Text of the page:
Ex-United stars pay tribute to retiring midfielder
Last Updated: 31/05/11 12:27pm
Scholes: a United legend
Paul Scholes has announced his retirement from football.
After a hugely successful career which saw the visionary midfielder win 10 Premier League titles, three FA Cups and two Champions League crowns with Manchester United, the 36-year-old confirmed on Tuesday that he will be hanging up his boots.
However, Scholes, who also amassed 66 England caps, is not walking away from Old Trafford just yet as he will take up a coaching role with the Red Devils from next season.
After news of the retirement broke, Sky Sports News spoke to former United stars Dwight Yorke, Clayton Blackmore and Gordon McQueen to get their thoughts on Scholes' glittering career and just what sort of coach he will make...
Dwight Yorke - Manchester United 1998-2002
When you look back and you talk about legends in the game he's certainly up there. He's won 20 trophies and has been there since 1994. He just seemed to get better and better. I had the honour of playing alongside Scholesy and for those four years he was definitely the best player - one of the first names on the manager's team sheet.
It doesn't surprise me at all that Sir Alex Ferguson is keeping him on to pass on his knowledge. He's an immense player who has never sought the limelight. He's right up there with Giggsy in terms of what he's achieved and his record speaks for itself.
He is absolutely fantastic within the dressing room. Not so much for the cameras, but he's always trying to make a joke - trying to hit managers on the head with the ball or hit players on the head with the ball when they're not looking. Not too many people outside the camp know about him in that regard but he's a fantastic character.
I don't think there are too many like Paul Scholes out there. He's pretty unique. People always talk about the way he plays the game and the way he passes the ball but his work ethic is also second to none. He's always in early to training.
The word 'legend' is often used but this guy is truly a legend. He's one of the very best. The likes of Zidane have always paid tribute to Scholes and they never liked playing against him because he's such a top player.
He's doing his coaching badges at the moment. His knowledge of the game is second to none. It would be a shame if someone of his stature walked away from the game and that's why it's so great that United have given him a chance to stay involved. If you can pick Paul Scholes' brain and become half the player he is, you'll be a very happy player.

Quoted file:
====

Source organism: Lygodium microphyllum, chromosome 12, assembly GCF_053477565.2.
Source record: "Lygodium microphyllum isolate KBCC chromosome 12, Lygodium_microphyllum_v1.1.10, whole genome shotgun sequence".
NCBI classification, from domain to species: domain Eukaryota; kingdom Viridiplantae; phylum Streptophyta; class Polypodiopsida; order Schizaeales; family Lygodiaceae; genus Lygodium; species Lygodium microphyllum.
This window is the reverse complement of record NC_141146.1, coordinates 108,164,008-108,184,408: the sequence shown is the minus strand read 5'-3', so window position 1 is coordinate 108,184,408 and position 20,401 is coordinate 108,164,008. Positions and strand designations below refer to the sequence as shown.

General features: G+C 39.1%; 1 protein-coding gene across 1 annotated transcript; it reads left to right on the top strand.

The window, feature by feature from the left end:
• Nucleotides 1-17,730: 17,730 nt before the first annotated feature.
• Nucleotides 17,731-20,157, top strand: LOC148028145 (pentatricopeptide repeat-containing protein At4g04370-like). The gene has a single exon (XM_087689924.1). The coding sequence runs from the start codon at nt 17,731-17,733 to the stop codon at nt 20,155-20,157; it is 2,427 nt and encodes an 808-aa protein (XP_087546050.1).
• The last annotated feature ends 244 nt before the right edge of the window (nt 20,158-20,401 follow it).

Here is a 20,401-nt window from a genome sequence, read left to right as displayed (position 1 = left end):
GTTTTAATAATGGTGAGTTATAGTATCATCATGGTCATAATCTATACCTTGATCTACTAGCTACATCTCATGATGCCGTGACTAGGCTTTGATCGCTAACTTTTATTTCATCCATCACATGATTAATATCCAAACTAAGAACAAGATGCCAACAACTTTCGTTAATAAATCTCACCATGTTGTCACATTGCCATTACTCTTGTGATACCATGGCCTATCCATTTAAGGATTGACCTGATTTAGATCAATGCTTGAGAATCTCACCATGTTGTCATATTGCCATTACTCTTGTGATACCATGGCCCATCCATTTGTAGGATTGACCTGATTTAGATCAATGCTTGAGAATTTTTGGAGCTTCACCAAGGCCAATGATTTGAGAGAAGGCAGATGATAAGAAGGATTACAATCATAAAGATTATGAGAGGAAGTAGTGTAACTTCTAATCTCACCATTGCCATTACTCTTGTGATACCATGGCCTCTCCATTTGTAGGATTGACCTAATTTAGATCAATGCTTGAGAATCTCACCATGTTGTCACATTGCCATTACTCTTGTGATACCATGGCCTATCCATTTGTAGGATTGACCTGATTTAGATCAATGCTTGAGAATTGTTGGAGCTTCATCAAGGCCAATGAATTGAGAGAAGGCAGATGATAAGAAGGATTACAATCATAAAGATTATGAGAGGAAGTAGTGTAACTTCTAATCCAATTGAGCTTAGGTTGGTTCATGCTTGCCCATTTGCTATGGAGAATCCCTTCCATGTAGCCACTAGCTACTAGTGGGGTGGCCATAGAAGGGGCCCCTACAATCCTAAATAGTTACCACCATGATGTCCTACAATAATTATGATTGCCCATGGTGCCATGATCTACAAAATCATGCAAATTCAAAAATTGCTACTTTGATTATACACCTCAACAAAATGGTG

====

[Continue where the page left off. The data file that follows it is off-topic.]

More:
Clayton Blackmore - Manchester United 1982-94
He's played a lot of games and has scored many goals and the best thing I can say about him is that when he was a lad he was the best of the bunch who came through. He had a bit of everything in his game; his vision, his awareness and his timing of getting into the box and scoring goals was second to none.
He keeps himself to himself; you never hear anything about Scholes and that just sums him up. He was a big part of this season and he played his part in us winning the Premier League and getting to the Champions League Final.
He'll be a great coach. He had everything you need to be a top player and he can pass that on to the younger lads coming through. I played with him when he was young and he had everything in his locker and he can teach the players things like where to run and the timing of your runs into the box.
Gordon McQueen - Manchester United 1978-85
I don't think he is the type to hang around and be a bit-part player and that seemed to be the way is has been going, certainly over the last season. He's not figured as prominently as I'm sure he'd have liked and I'm sure he didn't want to travel the length and breadth of the country, and in Europe, just to sit on the bench.
A coaching role surprises me as I thought he'd just disappear from the game altogether; he just seemed that type of guy. He's obviously still got an enthusiasm for football and doesn't want want to walk away from Old Trafford.
And obviously Sir Alex Ferguson and the rest of the coaching staff see something in him. It's not just because he's Paul Scholes and he's had a great career, they see see him as being able to make a contribution.